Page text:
II. Motion for Reconsideration

         In the instant motion, HSUS asks for reconsideration of the denial of leave to amend in light of the January 27, 2017, decision by the Court of Appeals of Maryland in a case filed against Defendant by The Fund for Animals (“FFA”), an affiliate of HSUS, regarding coverage for the same Feld litigation under HSUS's 2007-2008 Policy. (ECF No. 138); see Nat'l Union Fire Ins. Co. of Pittsburgh, Pa. v. The Fund for Animals, Inc., 451 Md. 431 (2017). Plaintiff argues that the decision of the Court of Appeals affirming the entry of a judgment of liability on the 2007-2008 Policy in favor of FFA and against National Union is entitled to collateral estoppel effect in this case. (ECF No. 138-7, at 17-18). Plaintiff contends that it should be granted leave to amend its complaint to add its own claim against National Union under the 2007-2008 Policy because liability has already been determined. Therefore, Plaintiff argues, there would be no prejudice to Defendant and no impact on the imminent trial in this case on its pending claim for defense costs incurred by the two individual plaintiffs. (See Id. at 17-22).

         A. Standard of Review

         Plaintiff moves for reconsideration under Fed.R.Civ.P. 54(b), which governs reconsideration of an interlocutory order. See Fayetteville Inv'rs v. Commercial Builders, Inc., 936 F.2d 1462, 1469-70 (4th Cir. 1991). Rule 54(b) provides that “any order or other decision, however designated, that adjudicates fewer than all the claims or the rights and liabilities of fewer than all the parties . . . may be revised at any time before the entry of a judgment adjudicating all the claims and all the parties' rights and liabilities.” Fed.R.Civ.P. 54(b). In the United States Court of Appeals for the Fourth Circuit, the precise standard governing a motion for reconsideration of an interlocutory order is unclear. Fayetteville Inv'rs, 936 F.2d at 1472. While the standards articulated in Rules 59(e) and 60(b) are not binding in an analysis of Rule 54(b) motions, Am. Canoe Ass'n v. Murphy Farms, Inc., 326 F.3d 505, 514 (4th Cir. 2003), courts frequently look to these standards for guidance in considering such motions, Akeva, LLC v. Adidas Am., Inc., 385 F.Supp.2d 559, 565-66 (M.D. N.C. 2005).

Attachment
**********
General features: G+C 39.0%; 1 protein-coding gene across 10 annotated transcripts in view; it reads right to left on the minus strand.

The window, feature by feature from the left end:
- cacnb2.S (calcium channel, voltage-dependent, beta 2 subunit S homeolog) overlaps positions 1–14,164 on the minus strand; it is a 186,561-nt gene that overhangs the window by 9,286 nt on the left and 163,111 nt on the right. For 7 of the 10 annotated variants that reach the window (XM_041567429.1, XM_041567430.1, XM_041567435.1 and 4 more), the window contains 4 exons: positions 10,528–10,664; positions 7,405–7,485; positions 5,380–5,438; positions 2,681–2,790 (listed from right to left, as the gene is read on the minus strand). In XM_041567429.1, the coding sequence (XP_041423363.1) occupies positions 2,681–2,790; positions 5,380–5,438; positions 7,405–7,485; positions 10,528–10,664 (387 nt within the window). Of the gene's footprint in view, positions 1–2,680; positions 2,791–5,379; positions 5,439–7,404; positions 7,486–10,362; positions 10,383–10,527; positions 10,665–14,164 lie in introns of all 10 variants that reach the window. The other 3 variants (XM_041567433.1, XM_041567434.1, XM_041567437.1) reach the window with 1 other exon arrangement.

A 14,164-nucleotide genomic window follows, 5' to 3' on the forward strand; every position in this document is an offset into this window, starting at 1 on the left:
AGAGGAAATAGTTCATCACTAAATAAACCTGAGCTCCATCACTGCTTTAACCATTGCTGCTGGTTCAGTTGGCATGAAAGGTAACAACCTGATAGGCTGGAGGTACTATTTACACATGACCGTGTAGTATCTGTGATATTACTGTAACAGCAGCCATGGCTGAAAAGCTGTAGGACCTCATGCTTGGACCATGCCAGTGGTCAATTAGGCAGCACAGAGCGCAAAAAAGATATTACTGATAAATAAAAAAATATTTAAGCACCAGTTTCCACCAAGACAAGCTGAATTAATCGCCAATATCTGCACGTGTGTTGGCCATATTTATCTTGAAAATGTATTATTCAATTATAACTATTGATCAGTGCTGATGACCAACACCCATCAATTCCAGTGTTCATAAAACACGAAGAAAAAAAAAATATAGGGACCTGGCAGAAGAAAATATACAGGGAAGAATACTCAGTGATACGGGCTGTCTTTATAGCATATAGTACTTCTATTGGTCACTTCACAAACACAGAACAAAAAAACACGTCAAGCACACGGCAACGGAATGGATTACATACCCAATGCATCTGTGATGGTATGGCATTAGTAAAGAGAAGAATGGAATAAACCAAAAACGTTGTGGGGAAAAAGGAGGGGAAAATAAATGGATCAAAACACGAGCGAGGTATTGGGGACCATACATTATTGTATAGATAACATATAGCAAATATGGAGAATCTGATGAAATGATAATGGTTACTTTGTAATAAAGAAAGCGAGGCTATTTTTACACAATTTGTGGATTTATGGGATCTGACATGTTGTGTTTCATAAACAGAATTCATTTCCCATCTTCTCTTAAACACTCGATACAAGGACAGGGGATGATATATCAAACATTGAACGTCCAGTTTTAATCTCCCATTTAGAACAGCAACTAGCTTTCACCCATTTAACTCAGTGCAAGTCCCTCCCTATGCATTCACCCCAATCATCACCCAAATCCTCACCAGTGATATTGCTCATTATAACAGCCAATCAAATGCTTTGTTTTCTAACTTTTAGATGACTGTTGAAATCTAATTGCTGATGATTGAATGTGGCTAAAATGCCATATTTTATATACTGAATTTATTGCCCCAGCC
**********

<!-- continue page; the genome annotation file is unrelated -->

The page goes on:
Public policy favors an end to litigation and recognizes that efficient operation requires the avoidance of re-arguing questions that have already been decided. Most courts have adhered to a fairly narrow set of grounds on which to reconsider their interlocutory orders and opinions. Courts will reconsider an interlocutory order in the following situations: (1) there has been an intervening change in controlling law; (2) there is additional evidence that was not previously available; or (3) the prior decision was based on clear error or would work manifest injustice.

Akeva, 385 F.Supp.2d at 565-66 (citations omitted); see also Beyond Sys., Inc. v. Kraft Foods, Inc., No. PJM-08-409, 2010 WL 3059344, at *1-2 (D.Md. Aug. 4, 2010) (applying this three-part test when evaluating a motion for reconsideration under Rule 54(b)). A motion for reconsideration under Rule 54(b) may not be used merely to reiterate arguments previously rejected by the court. Beyond Sys., Inc., 2010 WL 3059344, at *2.

         B. ...